Whether China is a status quo power or one that seeks to revise the international system has become a critical issue in the United States. In recent years, a number of analysts argued that the rise of modern China resembles the rise of Wilhelmine Germany a century ago. Fareed Zakaria has written that “like Germany in the late 19th century, China is also growing rapidly but uncertainly into a global system in which it feels it deserves more attention and honor. China’s military is a powerful political player, as was the Prussian officer corps” (Zakaria 1996). Charles Krauthammer has written that “modern China is the Germany of a century ago – a rising, expanding, have-not power seeking its place in the sun” (Krauthammer 2010). As Wilhelmine Germany seized the opportunity to confront Britain as the ruling hegemon, some scholars and policy advisers argue that the perceived decline of U.S. power could encourage China to challenge U.S. hegemony in the Asia-Pacific region.

The realist paradigm has its protagonists among Chinese scholars and its military establishment as well. This concept stems from ideological orthodoxy of Marxist-Leninist-Maoist thought. China may have discredited Maoist ideology, but the Chinese Communist Party (CCP) has definitely not abandoned Marxist socialism or Leninist authoritarianism – and certainly has not abandoned the ideology of being a great power (Shambaugh 2013: 7). It has also remained attached to the Marxist-Leninist-Maoist thought that competition among great powers would inevitably lead to war. Although Marxism has waned in the post-Mao era, the perception that great powers are doomed to collide still persists in the minds of many Chinese leaders who in their youth have been socialized and imbued with Marxist notions such as hegemony, imperialism, exploitation, struggle, conflict, and the correlation of forces. Simply put, the generation of leaders schooled in Marxism and Maoism in China is sensitive to the notion and reality of power and conflict. This residual Marxist-Maoist legacy of viewing international relation as conflict and struggle is compatible to Western international relations theory of realism (Dou in Peng Er and Wei 2009: 12-13). Many younger Chinese policy analysts embraced the theory of offensive realism which holds that a country will try to control its security environment to the full extent that its capabilities permit. According to this theory, the United States cannot be satisfied with the existence of a powerful China and therefore seeks to make its ruling regime weaker and more pro-American. Chinese analysts see evidence of this intent in Washington’s calls for democracy and its support for what China sees as separatist movements in Taiwan, Tibet, and Xinjiang (Nathan and Scobell 2012).

Some leading strategists of the People’s Liberation Army (PLA) believe that “hegemonism of the superpower(s) is still the long term threat to national security” which may pose new security challenges to the PRC. It is implied that these superpowers are a “competing United States and Japan” (See Wang 1996: 45). Thus, hard-liners in the CCP and within the ranks of the People’s Liberation Army urged Beijing to adopt a more assertive policy toward Washington. One prominent example of this assertive policy is a book, Unrestricted Warfare, published in 1999 by two colonels in the PLA. In addition to the military analysis, the underlying assumption of Unrestricted Warfare is that the United States is an implacable enemy of China and that someday the PRC must confront its adversary militarily (Carpenter 2005: 3). In a clear reference to the United States, in April 2013, the official People’s Liberation Army Daily stressed that China needed to beef up its defenses to deal with a hostile West, bent on undermining it.2 As insecurity can easily give rise to hostility, whether Chinese leaders will translate perceived U.S. provocations in an aggressive policy toward the United States remains the central question in a Sino-American great power game.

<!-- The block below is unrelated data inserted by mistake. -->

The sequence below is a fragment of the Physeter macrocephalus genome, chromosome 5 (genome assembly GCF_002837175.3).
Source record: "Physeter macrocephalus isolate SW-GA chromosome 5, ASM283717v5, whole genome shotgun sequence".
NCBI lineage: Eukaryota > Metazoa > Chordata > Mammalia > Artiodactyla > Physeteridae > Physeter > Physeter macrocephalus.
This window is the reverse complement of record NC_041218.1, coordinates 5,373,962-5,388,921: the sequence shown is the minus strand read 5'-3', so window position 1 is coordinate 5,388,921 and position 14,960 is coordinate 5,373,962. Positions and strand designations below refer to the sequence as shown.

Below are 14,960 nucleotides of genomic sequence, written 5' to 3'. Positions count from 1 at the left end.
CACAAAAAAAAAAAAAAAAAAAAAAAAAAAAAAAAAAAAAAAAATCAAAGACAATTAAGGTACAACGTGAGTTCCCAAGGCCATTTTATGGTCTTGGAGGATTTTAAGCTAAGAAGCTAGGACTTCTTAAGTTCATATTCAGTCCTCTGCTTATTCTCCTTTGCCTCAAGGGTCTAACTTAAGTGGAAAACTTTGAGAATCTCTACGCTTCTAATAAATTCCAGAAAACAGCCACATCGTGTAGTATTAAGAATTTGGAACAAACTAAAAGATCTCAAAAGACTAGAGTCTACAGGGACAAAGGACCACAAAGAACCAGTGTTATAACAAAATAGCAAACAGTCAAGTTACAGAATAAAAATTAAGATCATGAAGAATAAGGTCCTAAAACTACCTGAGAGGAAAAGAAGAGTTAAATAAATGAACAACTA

About The Author:

Dario Kuntić is a doctoral candidate at the Faculty of Political Science, University of Zagreb. His doctoral thesis deals with the problem of global Jihad as a response to U.S. global supremacy. Dario earned his bachelor degree at the Faculty of Political Science in Zagreb and master degree at the University of Bologna. His research interests lie in the area of international relations, diplomacy, and security. Dario was a speaker and participant at numerous international conferences and workshops in Canada, the United States, Iran and Taiwan. He spent seven months as a visiting fellow at the European Union Centre in Taiwan, National Taiwan University. In 2013, he organized an international seminar “Taiwan: Challenges and Achievements” at the Faculty of Political Science in Zagreb. In 2014, Dario Kuntić became a coordinator of the international academic course “Politics and Economy of East Asia” at the Faculty of Political Science in Zagreb. 

Publication Details:

This work is an extract from an article - "The Ominous Triangle: China-Taiwanthe United States relationship by Dario Kuntić", Croatian International Relations Review. Volume 21, Issue 72, Pages 239–280, ISSN (Online) 1848-5782, DOI: 10.1515/cirr-2015-0008, March 2015.

© 2015. This work is licensed under the Creative Commons Attribution-NonCommercial-NoDerivatives 3.0 License. (CC BY-NC-ND 3.0)